Flash back to the very first Earth Day on April 22, 1970. The dangers of air and water pollution were front and center in the nascent American environmental movement. At the time, with vehicle and industrial emissions running rampant, many American cities were choked with smog.
Rachel Carson’s “Silent Spring,” published eight years prior, had put a spotlight on the environmental and human harms caused by largely unregulated pesticides like DDT. By 1969, a massive oil spill off the coast of Santa Barbara, California had dumped millions of gallons of crude oil into the Pacific, polluting miles of ocean and killing thousands of birds. That same year, Cleveland’s Cuyahoga River – formally one of America’s most polluted rivers – famously caught fire when sparks from a passing train ignited oily debris floating on the river’s surface.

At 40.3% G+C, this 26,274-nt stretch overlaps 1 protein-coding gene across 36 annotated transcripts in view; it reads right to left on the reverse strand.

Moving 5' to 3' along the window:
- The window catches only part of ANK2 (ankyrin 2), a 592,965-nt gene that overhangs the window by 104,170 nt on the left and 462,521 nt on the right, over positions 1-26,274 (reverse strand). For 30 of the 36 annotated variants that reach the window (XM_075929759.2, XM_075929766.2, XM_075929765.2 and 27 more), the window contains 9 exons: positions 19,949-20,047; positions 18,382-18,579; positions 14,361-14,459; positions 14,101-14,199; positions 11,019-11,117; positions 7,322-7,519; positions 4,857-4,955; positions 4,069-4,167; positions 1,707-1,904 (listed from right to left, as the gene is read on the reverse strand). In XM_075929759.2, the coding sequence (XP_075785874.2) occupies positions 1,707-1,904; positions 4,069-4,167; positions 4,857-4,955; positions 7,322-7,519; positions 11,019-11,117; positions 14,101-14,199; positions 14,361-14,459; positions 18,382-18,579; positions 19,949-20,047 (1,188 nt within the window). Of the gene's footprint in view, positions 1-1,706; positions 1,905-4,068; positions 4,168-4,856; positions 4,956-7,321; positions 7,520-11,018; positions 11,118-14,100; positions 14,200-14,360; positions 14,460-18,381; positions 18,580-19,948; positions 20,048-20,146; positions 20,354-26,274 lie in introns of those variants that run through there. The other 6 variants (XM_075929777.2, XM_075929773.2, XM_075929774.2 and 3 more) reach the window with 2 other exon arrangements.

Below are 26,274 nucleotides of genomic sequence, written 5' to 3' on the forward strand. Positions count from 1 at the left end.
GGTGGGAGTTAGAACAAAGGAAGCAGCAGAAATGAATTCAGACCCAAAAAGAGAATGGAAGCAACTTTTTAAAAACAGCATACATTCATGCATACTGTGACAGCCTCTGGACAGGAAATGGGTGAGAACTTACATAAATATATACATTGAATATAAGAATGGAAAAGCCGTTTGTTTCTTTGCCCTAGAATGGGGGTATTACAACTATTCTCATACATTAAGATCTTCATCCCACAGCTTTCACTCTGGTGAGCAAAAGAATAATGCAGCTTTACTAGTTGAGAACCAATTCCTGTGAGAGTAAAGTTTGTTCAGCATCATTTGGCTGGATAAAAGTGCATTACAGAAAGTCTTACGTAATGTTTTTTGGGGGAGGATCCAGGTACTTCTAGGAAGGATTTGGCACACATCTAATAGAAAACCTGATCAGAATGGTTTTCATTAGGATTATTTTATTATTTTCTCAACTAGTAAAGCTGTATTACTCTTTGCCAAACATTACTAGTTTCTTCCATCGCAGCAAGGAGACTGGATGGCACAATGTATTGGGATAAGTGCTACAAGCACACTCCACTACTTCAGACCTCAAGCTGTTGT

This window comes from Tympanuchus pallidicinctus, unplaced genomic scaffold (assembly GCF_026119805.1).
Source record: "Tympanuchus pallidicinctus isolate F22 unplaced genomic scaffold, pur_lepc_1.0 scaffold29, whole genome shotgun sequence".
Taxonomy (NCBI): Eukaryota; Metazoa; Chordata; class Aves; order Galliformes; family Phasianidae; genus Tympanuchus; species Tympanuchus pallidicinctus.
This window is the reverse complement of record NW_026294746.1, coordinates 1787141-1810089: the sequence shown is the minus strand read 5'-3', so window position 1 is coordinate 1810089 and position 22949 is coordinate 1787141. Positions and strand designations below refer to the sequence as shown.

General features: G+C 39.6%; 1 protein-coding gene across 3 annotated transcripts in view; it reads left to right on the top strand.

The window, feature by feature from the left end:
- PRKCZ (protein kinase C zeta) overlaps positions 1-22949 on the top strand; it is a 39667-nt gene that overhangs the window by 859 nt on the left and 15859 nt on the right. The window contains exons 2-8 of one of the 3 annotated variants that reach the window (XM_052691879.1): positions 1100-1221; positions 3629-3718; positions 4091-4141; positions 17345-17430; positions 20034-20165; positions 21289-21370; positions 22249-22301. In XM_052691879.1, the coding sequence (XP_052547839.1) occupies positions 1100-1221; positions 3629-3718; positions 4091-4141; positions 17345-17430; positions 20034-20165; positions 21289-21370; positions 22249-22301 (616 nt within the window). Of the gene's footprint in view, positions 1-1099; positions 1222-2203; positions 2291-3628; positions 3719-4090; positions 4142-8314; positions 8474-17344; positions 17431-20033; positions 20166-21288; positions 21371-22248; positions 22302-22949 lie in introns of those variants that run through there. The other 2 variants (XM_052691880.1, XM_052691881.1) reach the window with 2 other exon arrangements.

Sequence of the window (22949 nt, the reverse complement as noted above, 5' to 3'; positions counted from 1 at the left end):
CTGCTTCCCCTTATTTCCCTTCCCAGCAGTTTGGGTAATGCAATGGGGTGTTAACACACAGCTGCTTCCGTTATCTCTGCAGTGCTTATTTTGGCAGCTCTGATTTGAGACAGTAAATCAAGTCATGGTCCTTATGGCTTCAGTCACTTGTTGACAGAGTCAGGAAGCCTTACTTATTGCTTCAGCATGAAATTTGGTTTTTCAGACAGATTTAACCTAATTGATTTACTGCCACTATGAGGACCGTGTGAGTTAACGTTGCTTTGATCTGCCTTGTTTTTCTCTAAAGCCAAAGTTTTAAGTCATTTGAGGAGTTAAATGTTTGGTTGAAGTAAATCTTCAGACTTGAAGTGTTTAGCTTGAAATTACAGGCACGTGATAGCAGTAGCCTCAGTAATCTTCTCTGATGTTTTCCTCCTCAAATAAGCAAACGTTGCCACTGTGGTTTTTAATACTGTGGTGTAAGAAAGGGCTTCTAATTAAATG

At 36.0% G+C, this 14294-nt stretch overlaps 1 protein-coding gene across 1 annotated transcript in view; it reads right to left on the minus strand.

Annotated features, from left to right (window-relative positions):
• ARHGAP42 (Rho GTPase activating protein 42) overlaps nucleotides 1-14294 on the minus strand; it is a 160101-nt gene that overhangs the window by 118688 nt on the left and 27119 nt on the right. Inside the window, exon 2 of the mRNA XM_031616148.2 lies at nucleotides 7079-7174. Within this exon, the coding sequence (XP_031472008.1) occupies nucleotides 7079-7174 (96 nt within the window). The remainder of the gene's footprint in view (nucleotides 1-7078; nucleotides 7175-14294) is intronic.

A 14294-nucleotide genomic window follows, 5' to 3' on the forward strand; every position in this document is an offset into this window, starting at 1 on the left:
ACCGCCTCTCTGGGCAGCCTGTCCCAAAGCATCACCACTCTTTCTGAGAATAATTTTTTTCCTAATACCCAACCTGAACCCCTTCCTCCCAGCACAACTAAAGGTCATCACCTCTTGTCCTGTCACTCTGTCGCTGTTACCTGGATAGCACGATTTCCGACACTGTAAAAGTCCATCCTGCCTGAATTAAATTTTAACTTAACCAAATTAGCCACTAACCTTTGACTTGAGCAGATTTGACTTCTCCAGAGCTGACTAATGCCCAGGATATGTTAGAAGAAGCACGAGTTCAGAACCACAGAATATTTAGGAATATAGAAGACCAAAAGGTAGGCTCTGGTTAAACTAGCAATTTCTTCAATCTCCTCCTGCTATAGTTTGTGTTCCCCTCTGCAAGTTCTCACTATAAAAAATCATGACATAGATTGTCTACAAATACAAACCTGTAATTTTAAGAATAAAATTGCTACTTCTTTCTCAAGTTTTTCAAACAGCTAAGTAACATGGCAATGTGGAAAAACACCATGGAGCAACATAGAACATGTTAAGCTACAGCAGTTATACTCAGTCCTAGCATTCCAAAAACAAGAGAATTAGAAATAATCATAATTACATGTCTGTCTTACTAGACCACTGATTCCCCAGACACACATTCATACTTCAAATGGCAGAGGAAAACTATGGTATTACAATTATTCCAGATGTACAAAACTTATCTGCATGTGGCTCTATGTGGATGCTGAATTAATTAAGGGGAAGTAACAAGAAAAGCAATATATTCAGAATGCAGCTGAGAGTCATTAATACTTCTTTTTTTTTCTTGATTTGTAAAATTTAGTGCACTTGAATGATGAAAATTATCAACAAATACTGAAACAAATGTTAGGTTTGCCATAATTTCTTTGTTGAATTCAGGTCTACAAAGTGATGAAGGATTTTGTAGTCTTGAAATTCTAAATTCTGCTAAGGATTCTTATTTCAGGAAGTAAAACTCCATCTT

By 1970, as the country’s serious environmental problems continued to make headlines, a new environmental consciousness had risen in America, and people started demanding changes to protect our water, air and natural treasures.
Fast forward 52 years. This week, people around the world will celebrate Earth Day 2022. On this anniversary, it’s worth taking a step back and considering how far we’ve come and how far we still have to go. While we continue to focus on our ongoing environmental problems, it’s important to acknowledge where we’ve had success: the story of solar power in cities across America offers a shining example of that progress and its cumulative impact.